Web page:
The tables were set and the candles lit but despite that the restaurant was empty.
Not usually a good sign but then we did book a table at the very start of the evening service. In most places I find this off-putting – you’re a nuisance to the staff who are still making final preparations for the later rush. In Clarke’s it feels like they’ve been waiting for you and despite the summer heat they’re unruffled and smartly turned out. Our Maître d’ in suit and tie looking particularly smart welcomes and seats us at a table in the middle of the room where we can survey all around us. Unprompted he brings us a carafe of iced water and pours our glasses – “Something for the heat.” (It’s the hottest day of the year.) “The menus will be with you shortly, they’re just being printed,” he says.
On the menu is “Sally’s special set meal”. Three courses, no choice. Also it has no price on it. It’s 29 for two and 35 for three says Colin when my wife asks. I order the Angus sirloin with a horseradish sauce, watercress, hand cut chips and heritage beetroot. Heritage usually means “yellow”: yellow tomatoes, yellow beetroot, yellow green beans. Most places I won’t eat steak after years of disappointment. Likewise pork belly. The selection of bread I’ve eaten since arriving at Clarke’s (a white Stilton bread and a walnut bread) tell me that this is the kind of place you could probably order anything off the menu and it’d be good.
Yol’s starter is a green salad with baby broad beans, green leaves and an opaque white dressing splashed across it like a Jackson Pollock. Or cum. She says it’s delicious. I try a bit. She’s right and I resolve to make more interesting salad dressings at home besides vinaigrette cut with Dijon mustard.
At this point the first real customers arrive. They know the Maitre d’. This is how I learn he’s called Colin. It’s a good name for the Maitre d’ at Sally Clarke’s: it’s honest, it’s not foreign or fancy. In his suit with the middle button done up Colin could be the forgotten member of artist combo Gilbert and George. It could be one of those T-shirts like John, Paul, George and Ringo. Except there’d only be three of them.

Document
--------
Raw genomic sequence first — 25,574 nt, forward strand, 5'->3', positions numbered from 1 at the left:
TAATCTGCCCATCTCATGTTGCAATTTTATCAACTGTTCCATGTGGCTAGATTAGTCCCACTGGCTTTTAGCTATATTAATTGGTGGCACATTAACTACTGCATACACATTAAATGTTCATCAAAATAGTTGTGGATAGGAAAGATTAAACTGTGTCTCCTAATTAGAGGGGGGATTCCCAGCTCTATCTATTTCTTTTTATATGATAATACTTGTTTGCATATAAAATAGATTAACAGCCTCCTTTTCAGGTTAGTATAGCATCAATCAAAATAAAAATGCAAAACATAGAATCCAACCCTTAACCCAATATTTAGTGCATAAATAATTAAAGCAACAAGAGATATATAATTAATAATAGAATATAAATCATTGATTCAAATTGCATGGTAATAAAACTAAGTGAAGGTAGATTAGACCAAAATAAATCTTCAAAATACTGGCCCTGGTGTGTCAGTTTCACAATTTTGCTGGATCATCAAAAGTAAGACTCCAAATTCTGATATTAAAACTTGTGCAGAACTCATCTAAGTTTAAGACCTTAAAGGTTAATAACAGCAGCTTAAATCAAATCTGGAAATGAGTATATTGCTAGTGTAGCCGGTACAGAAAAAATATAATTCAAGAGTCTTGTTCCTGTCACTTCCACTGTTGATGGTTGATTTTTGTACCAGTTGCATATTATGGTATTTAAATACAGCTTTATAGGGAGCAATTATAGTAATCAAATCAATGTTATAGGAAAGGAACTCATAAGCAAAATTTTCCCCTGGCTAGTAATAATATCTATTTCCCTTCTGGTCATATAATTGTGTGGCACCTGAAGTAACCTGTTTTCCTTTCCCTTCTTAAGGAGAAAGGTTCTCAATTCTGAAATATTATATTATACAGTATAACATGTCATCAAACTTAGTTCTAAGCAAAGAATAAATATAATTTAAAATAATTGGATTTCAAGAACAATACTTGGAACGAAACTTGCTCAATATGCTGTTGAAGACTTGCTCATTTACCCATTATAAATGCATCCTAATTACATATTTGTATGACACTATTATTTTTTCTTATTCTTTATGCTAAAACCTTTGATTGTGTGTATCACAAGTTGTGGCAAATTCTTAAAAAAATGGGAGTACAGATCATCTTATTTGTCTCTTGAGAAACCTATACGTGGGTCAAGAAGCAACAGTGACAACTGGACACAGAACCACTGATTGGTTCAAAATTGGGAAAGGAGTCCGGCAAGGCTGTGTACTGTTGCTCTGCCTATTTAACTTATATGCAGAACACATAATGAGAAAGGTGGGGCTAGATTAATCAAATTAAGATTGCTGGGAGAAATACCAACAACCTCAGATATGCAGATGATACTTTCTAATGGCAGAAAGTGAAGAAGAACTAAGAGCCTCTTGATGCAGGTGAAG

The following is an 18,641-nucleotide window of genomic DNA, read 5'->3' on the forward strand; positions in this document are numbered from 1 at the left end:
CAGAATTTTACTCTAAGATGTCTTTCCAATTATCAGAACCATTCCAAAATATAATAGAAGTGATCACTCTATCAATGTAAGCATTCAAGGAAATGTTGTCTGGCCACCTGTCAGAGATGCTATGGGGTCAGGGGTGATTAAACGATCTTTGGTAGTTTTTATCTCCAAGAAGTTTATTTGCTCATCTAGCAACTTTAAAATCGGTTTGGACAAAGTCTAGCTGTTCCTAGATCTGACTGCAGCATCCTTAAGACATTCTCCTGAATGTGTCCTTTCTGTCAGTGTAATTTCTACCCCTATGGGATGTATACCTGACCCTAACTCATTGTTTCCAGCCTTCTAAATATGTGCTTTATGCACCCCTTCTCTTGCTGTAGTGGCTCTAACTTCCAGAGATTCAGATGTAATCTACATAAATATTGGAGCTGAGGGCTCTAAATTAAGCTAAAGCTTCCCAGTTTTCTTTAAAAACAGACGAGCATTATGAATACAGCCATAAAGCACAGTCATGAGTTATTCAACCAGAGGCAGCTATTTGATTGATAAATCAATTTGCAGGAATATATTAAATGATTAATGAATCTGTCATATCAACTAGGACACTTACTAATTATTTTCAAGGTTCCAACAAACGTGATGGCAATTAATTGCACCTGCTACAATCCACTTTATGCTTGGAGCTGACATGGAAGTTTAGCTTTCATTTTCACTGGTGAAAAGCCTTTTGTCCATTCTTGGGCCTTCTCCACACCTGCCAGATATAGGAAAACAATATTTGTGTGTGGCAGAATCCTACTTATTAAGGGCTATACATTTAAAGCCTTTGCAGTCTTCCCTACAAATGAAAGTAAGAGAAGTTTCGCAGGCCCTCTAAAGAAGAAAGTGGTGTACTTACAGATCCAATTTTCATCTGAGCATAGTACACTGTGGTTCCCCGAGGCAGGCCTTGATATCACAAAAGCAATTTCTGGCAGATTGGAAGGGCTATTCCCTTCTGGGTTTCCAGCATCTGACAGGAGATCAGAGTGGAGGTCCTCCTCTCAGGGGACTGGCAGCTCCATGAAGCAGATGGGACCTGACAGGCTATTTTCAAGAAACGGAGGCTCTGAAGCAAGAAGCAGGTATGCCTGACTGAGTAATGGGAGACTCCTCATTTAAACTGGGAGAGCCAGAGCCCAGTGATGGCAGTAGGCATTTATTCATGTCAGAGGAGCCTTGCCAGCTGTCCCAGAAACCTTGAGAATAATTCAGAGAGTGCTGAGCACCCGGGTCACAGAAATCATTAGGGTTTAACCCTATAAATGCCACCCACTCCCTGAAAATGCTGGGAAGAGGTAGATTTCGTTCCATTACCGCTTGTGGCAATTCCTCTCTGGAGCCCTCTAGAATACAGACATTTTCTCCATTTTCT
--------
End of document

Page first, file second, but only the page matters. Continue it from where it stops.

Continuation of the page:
I overhear a bit of the conversation, The woman looks at her husband and says “Would you have let him in wearing shorts, Colin?”.
I pipe up: “I’m wearing shorts and they let me in.”
Clarke’s is that sort of place, you feel like part of it even if it’s your first visit. She looks over and says “Oh, I’m so sorry I didn’t know.” I smile but she feels that she’s been unpardonably rude and continues to apologise. I laugh, I say didn’t mean to embarrass her. I go back to my very nice house rosé. Her husband on his way to the toilet claps his hands on my shoulders laughing. Like I say, Clarke’s is that sort of a place.
My wife’s main course of salmon is well cooked and presented with a good robust flavour, unlike some salmon which can be a little insipid says my wife. Salmon, that’s fish for people who don’t like fish I say. Baked tomatoes and a healthy dose of spinach. What the menu billed as “potato and shallot crisps” turned out to be exactly that and were an interesting surprise. You normally only encounter them on a dinner plate in a pub alongside a tired looking sandwich. In the eighties. These turn out to be the best crisps ever.
Desserts are all £7-something and the summer fruit jelly with cream and sponge fingers was exactly that but homemade, fresh and delicious. Other afters that caught my eye were the mini-chocolate donuts with more chocolate.
By the time we’re leaving the ground floor is almost full. There are the regulars, greeted by Colin and the two other staff as, well regulars, friendly but not too much. This is how they greet me in the Number One Cafe in Hackney where steak and chips is a fiver.
And yes, the heritage beetroot was yellow.